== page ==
After ten years of training with Wazuka tea farmers, he felt that he wanted others to experience the same wonderful tea that had changed his life and started Obubu to sell tea straight from the farm.

Akihiro “Akky” Kita

Can you describe a typical day.

It depends on the time of the year. During the winter months, we spend a lot of time fertilizing the fields and trimming the hedges. In one year, about 340 days are spent doing some kind of farm work.

What’s the best perk of your job.

“To be able to cultivate tea the way I want,” says Akky. “It feels best when the tea comes out just as I had planned.”

From cultivation and production to sales and instruction, for myself, it is to be able to do work for which I can be proud. That flow from start to finish (with the customer) is something that connects me to the world and I’m very proud to be involved in doing this.

Japan has a history of independent tea farming – what do you think this aspect brings to the global tea community at large.

Hmmm…I wonder if you can say we’re making a contribution? I think we may be creating a new, independent culture, especially, if we can bring the craft of tea cultivation to other parts of the world.If there is one tea you could introduce to everyone in the world, what would it be and why.

Akky says:

While I feel that the Sencha of the Spring Sun was the best tea I made in 2010, I would have to say the Kabuse Sencha is something I would like to the world to know about. It is the tea that I myself like the best, and the one that I cultivate with the most love. It is the tea convinced me to become a tea farmer and changed my life after all. Because it has qualities of both high quality sencha as well as gyokuro teas, until recently, it was used primarily by industry manufacturers to blend with sencha raising its quality, or with gyokuro to increase volume.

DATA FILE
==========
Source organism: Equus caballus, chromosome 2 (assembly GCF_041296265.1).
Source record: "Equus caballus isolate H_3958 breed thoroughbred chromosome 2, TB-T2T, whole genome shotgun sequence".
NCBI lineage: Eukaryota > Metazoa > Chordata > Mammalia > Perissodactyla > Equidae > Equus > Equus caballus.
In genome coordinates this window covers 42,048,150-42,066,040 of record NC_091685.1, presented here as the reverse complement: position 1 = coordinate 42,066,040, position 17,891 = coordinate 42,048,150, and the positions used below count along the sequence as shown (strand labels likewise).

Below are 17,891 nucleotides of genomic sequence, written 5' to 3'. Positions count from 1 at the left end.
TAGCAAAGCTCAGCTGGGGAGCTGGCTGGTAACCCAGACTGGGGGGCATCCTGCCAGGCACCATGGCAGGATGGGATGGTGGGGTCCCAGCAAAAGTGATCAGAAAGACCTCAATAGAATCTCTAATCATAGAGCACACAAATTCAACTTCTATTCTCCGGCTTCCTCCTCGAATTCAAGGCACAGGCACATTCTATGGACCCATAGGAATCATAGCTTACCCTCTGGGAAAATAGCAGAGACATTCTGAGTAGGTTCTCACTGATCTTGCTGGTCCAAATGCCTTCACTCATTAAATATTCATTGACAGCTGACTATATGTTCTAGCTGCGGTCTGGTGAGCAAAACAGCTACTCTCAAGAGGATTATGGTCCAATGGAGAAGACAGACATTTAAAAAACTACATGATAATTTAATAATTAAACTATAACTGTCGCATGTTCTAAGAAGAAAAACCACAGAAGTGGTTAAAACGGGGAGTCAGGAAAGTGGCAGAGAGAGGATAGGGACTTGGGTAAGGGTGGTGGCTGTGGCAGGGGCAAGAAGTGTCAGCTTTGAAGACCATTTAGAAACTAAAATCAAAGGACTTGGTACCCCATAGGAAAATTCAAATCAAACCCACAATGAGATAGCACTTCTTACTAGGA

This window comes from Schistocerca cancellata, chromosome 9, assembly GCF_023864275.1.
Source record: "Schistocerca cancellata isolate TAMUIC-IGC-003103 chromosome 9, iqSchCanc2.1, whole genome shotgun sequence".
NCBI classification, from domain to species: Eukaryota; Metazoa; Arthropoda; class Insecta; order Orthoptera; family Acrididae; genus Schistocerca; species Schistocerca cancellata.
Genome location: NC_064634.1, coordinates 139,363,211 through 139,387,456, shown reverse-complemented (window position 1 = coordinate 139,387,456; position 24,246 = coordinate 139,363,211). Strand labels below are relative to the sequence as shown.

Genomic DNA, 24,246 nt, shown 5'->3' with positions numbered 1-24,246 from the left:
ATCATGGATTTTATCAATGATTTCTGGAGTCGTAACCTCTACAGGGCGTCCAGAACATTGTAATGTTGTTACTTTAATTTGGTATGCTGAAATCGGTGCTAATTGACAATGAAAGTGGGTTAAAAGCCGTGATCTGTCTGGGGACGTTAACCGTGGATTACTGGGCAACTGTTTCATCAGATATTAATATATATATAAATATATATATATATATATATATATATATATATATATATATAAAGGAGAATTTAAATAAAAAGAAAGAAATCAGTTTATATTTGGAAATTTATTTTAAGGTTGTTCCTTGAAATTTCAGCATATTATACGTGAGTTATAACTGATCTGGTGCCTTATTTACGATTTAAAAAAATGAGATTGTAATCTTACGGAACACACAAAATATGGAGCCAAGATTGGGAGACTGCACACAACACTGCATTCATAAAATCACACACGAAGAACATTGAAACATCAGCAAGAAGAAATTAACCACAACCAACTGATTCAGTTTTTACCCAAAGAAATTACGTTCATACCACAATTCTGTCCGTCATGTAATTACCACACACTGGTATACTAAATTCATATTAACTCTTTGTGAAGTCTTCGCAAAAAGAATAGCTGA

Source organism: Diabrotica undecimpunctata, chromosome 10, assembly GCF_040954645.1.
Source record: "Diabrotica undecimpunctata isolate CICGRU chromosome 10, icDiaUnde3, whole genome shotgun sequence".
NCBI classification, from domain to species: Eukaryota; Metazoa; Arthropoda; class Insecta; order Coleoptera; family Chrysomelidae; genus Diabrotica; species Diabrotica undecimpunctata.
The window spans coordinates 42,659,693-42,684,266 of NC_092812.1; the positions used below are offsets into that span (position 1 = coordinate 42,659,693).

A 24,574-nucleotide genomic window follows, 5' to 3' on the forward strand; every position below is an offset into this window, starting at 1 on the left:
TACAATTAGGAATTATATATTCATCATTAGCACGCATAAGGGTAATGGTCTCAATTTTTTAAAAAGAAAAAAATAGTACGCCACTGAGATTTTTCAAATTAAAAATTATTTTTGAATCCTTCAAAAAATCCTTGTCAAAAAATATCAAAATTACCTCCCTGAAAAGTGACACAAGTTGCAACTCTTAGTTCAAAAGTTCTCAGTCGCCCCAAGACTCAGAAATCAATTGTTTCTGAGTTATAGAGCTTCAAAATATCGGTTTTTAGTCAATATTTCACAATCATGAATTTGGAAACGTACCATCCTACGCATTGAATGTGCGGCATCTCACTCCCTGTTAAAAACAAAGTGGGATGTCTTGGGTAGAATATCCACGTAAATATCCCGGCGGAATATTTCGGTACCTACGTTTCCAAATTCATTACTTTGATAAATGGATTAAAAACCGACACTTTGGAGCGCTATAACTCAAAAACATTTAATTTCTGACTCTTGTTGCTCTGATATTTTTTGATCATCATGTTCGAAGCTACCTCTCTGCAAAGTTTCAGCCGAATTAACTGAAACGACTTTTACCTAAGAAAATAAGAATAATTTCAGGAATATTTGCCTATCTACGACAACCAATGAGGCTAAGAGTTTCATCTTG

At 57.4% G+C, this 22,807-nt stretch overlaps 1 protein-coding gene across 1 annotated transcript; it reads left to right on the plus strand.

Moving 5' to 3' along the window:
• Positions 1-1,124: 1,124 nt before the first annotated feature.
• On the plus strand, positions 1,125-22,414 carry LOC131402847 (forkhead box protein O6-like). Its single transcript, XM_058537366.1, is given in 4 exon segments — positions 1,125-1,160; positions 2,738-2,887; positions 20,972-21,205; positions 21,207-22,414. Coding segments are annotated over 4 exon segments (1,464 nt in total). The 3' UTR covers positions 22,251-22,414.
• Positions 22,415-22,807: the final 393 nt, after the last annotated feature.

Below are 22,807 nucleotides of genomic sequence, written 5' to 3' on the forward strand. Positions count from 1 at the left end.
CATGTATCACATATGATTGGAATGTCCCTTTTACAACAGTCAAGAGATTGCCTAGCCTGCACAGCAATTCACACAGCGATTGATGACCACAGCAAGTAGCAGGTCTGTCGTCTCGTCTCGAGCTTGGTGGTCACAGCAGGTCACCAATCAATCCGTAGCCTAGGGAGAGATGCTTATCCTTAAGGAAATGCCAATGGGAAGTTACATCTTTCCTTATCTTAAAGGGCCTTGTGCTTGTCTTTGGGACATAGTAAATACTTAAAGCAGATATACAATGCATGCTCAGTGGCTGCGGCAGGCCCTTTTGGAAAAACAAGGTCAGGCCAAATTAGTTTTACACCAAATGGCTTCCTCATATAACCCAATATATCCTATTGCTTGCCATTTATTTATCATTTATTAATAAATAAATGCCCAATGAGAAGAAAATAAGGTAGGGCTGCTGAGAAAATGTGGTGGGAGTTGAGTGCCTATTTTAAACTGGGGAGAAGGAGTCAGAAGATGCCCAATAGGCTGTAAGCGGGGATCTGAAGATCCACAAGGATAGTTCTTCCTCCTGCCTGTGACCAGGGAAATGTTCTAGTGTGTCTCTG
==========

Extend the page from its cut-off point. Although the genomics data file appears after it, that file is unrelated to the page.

Matsu says:

I agree with Akky. You can steep this tea in so many ways: from steeping with melting ice, to cold water steeping, warm water steeping, hot water steeping…and each method changes the taste dramatically. Plus, you can enjoy the leaves afterwards as a salad with a little bit of soy sauce.

What’s your most memorable tea experience or memory.